Rarely do I write about my personal feelings and passions. The situation is different this time. I write with pain, nay, I write with anger. While watching with horror the savage assaults against the Christians in the Eastern Mediterranean, one of the first and oldest Christian communities in the world, I am shocked. From the beginning of the season of Arab uprisings I kept reminding myself, and others, that when we analyze and assess the rapidly unfolding events we should not lose sight of the fundamentals: the civil and human rights of all the peoples living in theses societies regardless of their ethnic and religious backgrounds or their gender. By that I meant that we should denounce and resist repression and injustice inherent in transitional times when the old entrenched powers, along with absolutist radical groups, continue to undermine peaceful inclusive change. Both state and “revolutionary” repression and intimidation should be confronted, although state repression is more dangerous because it is systemic and institutional.
I was shocked by, and denounced, the destruction of the great Umayyad Mosque in Aleppo, a jewel of a structure with its elegant 11th century minaret. This was a beastly act perpetrated by a cruel regime and primitive gangs of fanatic Islamists. Also shocking was the shelling and looting of the historic Jobar synagogue in Damascus, one of the oldest Jewish houses of worship in the world. Now, I am seized with deep anger because the terror of both the Syrian government forces and elements of the radical Islamists Jabhat al-Nusra or Nusra Front have visited the iconic town of Maaloula, a truly unique and special Christian sanctuary nestled in the rugged
Even when I parted ways with religion and became a secularist, I remained attached to the rituals and aestheticism of Christianity and IslamHisham Melhem
mountains not far from Damascus where many inhabitants still speak Aramaic, the language of Christ . Maaloula’s Christian inhabitants, with their family tree going back to the first Christian communities in ancient Syria, fled the town when it was taken and retaken by the marauding gangs of Assad and al-Nusra.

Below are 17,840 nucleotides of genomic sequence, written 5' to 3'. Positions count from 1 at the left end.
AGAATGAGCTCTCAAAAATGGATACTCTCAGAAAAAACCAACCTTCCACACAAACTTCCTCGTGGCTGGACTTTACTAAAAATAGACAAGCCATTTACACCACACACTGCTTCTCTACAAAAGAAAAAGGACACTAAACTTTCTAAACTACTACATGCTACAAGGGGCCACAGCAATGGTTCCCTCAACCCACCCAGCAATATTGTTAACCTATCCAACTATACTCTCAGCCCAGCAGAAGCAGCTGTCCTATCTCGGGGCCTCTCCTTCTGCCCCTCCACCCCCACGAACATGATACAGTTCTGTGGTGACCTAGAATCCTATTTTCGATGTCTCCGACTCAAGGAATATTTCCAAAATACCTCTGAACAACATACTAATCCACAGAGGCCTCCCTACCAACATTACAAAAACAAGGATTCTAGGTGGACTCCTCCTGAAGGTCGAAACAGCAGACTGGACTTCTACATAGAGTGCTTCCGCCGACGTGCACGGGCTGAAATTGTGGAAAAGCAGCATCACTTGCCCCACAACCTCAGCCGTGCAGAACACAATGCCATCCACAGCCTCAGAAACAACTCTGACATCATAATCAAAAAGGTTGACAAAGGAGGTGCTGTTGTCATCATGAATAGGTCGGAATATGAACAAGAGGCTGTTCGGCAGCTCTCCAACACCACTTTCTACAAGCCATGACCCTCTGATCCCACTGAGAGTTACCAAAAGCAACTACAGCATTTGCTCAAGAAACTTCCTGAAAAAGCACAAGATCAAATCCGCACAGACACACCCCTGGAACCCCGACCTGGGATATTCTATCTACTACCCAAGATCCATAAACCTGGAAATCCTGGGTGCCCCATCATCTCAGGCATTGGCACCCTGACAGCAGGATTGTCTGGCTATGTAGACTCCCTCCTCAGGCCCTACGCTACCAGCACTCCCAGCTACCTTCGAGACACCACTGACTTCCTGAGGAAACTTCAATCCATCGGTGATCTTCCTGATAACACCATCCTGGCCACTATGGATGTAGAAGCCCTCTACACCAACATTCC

I was born, and grew up, in Beirut in a decidedly conservative Christian (Maronite/Catholic) environment. I still remember the pride we felt as youngsters when we used to pray and chant Syriac/Aramaic hymns written in Arabic script. In my teens I read Nahj al-Balaghah by Imam 'Ali ibn Abi Talib (usually translated in English as “Peak of eloquence”) the cousin and son-in-law of Prophet Muhammad, who is considered by his Shiite followers as the most important figure in Islam after the Prophet. The book is truly a magnificent collection of speeches, invocations and aphorisms written by a man of wisdom, courage and compassion. This was the beginning of my love affair with the Arabic language. Another great Muslim Caliph I admired was Omar Ibn Al Khattab, the second of the four wise Caliphs that succeeded Prophet Muhammad. Omar, one of the most powerful and consequential figures in the history of Islam, was known for his strong sense of social justice. I named my son after him.
Even when I parted ways with religion and became a secularist, I remained attached to the rituals and aestheticism of Christianity and Islam and their civilizational legacies. When I find myself in a European capital I do my own version of (Gothic) church hopping. On my first visit to Cairo and Istanbul I was intoxicated with their charming mosques and ancient churches. All this is to say that what I am writing here is not emanating from my religious background but from my moral and political convictions.
Affront on humanity